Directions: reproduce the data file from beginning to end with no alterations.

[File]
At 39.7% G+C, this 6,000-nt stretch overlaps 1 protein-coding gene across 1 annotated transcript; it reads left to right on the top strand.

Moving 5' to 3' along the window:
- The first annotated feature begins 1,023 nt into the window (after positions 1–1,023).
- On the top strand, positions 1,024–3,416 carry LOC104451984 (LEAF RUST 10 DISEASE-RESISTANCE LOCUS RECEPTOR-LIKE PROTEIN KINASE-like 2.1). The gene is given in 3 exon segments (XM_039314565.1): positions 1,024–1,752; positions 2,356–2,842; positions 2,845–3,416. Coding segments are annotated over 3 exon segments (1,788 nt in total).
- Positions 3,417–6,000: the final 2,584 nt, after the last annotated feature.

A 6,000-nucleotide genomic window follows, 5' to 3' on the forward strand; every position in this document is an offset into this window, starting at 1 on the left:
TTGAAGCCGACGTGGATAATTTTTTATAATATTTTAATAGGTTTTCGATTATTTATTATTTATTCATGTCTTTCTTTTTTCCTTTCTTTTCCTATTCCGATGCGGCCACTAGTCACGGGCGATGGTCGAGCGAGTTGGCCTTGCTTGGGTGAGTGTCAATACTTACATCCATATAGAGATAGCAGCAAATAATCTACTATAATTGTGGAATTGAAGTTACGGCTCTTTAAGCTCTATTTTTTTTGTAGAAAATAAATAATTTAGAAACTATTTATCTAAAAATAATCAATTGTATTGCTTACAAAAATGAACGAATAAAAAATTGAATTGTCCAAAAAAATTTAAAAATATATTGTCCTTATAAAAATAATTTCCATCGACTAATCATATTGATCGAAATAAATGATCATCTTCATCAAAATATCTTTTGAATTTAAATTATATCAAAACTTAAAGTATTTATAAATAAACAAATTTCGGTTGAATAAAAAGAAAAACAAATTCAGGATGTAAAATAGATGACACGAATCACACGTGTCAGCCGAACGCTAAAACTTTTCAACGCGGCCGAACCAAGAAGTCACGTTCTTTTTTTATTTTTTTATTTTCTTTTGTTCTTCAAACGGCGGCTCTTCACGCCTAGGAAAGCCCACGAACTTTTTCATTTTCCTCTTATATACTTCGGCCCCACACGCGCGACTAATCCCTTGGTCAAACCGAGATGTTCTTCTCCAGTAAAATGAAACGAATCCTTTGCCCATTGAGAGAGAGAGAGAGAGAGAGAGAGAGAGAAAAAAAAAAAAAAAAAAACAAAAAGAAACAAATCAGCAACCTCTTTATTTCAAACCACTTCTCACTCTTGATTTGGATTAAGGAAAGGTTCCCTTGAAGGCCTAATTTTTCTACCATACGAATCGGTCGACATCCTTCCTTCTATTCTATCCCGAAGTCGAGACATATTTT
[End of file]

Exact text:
At 39.7% G+C, this 6,000-nt stretch overlaps 1 protein-coding gene across 1 annotated transcript; it reads left to right on the top strand.

Moving 5' to 3' along the window:
- The first annotated feature begins 1,023 nt into the window (after positions 1–1,023).
- On the top strand, positions 1,024–3,416 carry LOC104451984 (LEAF RUST 10 DISEASE-RESISTANCE LOCUS RECEPTOR-LIKE PROTEIN KINASE-like 2.1). The gene is given in 3 exon segments (XM_039314565.1): positions 1,024–1,752; positions 2,356–2,842; positions 2,845–3,416. Coding segments are annotated over 3 exon segments (1,788 nt in total).
- Positions 3,417–6,000: the final 2,584 nt, after the last annotated feature.

A 6,000-nucleotide genomic window follows, 5' to 3' on the forward strand; every position in this document is an offset into this window, starting at 1 on the left:
TTGAAGCCGACGTGGATAATTTTTTATAATATTTTAATAGGTTTTCGATTATTTATTATTTATTCATGTCTTTCTTTTTTCCTTTCTTTTCCTATTCCGATGCGGCCACTAGTCACGGGCGATGGTCGAGCGAGTTGGCCTTGCTTGGGTGAGTGTCAATACTTACATCCATATAGAGATAGCAGCAAATAATCTACTATAATTGTGGAATTGAAGTTACGGCTCTTTAAGCTCTATTTTTTTTGTAGAAAATAAATAATTTAGAAACTATTTATCTAAAAATAATCAATTGTATTGCTTACAAAAATGAACGAATAAAAAATTGAATTGTCCAAAAAAATTTAAAAATATATTGTCCTTATAAAAATAATTTCCATCGACTAATCATATTGATCGAAATAAATGATCATCTTCATCAAAATATCTTTTGAATTTAAATTATATCAAAACTTAAAGTATTTATAAATAAACAAATTTCGGTTGAATAAAAAGAAAAACAAATTCAGGATGTAAAATAGATGACACGAATCACACGTGTCAGCCGAACGCTAAAACTTTTCAACGCGGCCGAACCAAGAAGTCACGTTCTTTTTTTATTTTTTTATTTTCTTTTGTTCTTCAAACGGCGGCTCTTCACGCCTAGGAAAGCCCACGAACTTTTTCATTTTCCTCTTATATACTTCGGCCCCACACGCGCGACTAATCCCTTGGTCAAACCGAGATGTTCTTCTCCAGTAAAATGAAACGAATCCTTTGCCCATTGAGAGAGAGAGAGAGAGAGAGAGAGAGAGAAAAAAAAAAAAAAAAAAACAAAAAGAAACAAATCAGCAACCTCTTTATTTCAAACCACTTCTCACTCTTGATTTGGATTAAGGAAAGGTTCCCTTGAAGGCCTAATTTTTCTACCATACGAATCGGTCGACATCCTTCCTTCTATTCTATCCCGAAGTCGAGACATATTTT